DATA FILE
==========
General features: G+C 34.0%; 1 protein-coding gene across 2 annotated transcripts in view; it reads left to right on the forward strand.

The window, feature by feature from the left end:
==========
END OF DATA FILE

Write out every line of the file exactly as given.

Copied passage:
General features: G+C 34.0%; 1 protein-coding gene across 2 annotated transcripts in view; it reads left to right on the forward strand.

The window, feature by feature from the left end: